Donor relationships suffered as well. Employees told VICE News of tense meetings with donor partners, and funding relationships that went nowhere due to Begashaw’s brusque demeanor. “It would be embarrassing,” Henao said, adding that he would sometimes just tell them to stop speaking with partners altogether. In one instance, Hui told me, Begashaw spent a whole meeting belittling a regional director from the U.N. Population Fund and a former deputy director from UNFPA Rwanda in front of them and the staff, calling the U.N.’s work “inefficient” and “useless.” In another, Hui and Henao said, he avoided interactions with a Swedish fund, ducking calls from a project manager he called a “bitch” to his staff after announcing she was “evil.”

When the Center searched for an IT firm to help build software for a continent-wide data tracking project, people say, Begashaw ignored advice from staff about using a Rwandan firm. “He really believed Rwandans couldn’t do anything,” Hui said, even though staff members at the Center wanted to work with a company based in their host country.

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“It just felt like an embarrassment to be part of the center with this person at the helm,” Hui said. “It was toxic.”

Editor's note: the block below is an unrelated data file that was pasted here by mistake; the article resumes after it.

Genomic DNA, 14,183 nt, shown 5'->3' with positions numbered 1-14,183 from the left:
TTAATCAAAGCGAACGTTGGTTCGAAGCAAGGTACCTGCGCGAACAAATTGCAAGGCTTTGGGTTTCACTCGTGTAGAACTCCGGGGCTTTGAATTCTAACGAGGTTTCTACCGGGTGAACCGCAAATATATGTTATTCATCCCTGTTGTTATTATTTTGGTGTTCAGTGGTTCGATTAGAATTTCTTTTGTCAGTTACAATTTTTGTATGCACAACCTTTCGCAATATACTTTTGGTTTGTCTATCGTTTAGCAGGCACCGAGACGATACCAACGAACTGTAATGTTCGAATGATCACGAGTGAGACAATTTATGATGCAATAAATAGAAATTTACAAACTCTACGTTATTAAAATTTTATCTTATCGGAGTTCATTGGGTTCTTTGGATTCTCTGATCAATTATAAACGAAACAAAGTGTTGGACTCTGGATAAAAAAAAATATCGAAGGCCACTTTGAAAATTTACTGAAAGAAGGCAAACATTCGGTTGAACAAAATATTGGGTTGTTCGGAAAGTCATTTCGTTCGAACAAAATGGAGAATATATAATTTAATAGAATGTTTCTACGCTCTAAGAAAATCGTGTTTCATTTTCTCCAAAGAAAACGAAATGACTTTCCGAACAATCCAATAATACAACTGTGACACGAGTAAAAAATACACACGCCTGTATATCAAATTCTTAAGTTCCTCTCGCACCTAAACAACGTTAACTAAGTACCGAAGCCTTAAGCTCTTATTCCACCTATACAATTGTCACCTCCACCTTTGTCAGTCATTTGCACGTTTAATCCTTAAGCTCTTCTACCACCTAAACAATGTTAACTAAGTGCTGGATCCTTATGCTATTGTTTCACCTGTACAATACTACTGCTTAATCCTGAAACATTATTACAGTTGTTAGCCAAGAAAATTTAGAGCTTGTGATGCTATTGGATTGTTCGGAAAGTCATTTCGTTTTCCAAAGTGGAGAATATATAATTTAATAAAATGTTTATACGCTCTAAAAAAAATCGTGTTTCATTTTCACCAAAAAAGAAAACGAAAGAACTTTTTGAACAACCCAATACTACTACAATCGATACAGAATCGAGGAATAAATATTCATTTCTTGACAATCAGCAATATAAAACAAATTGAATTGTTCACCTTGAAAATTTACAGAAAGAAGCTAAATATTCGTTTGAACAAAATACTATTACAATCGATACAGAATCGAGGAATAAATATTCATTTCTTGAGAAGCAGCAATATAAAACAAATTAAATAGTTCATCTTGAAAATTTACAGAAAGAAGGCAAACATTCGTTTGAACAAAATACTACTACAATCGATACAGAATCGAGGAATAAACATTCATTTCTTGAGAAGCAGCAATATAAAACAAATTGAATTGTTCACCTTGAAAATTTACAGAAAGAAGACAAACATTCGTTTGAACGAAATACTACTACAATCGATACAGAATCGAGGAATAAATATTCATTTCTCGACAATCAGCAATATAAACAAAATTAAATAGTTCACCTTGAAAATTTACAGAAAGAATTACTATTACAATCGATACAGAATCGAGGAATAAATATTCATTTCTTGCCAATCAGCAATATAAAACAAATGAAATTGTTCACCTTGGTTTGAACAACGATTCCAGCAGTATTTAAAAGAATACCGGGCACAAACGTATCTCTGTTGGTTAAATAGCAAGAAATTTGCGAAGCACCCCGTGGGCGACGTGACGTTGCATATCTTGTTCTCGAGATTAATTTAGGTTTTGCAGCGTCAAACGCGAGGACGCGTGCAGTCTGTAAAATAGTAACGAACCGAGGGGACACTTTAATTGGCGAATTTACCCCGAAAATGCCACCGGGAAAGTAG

One former employee who asked to remain anonymous because they feared retaliation told VICE News, “I went to the Center to do good, to learn. I was enthusiastic. When I left the center, I was jaded about nonprofit work.”

An indication of Begashaw’s attitude towards his colleagues, employees told VICE News, was that he refused to share his elevator with anyone from the office or building. Though there were hundreds of employees from other organizations in the building, there were only two elevators, and Begashaw would force a building security guard to hold the elevator for him and make sure no one else got in. “It was to show that he called the shots,” one former employee speculated. “It was so we knew, everyone knew, who was in charge.”

As a result, former staff told VICE News, employee turnover was incredibly high. Hui stayed at the Center from January 2017 to November 2018, and said, “I had to leave the Center … I felt like a lying car salesman, and I couldn’t do it anymore. I couldn't work for an organization and a leader I did not believe in anymore. I no longer thought or believed the Center was going to really help African countries achieve the SDGs as long as Belay was there.”

“I had to leave the Center … I felt like a lying car salesman, and I couldn’t do it anymore.”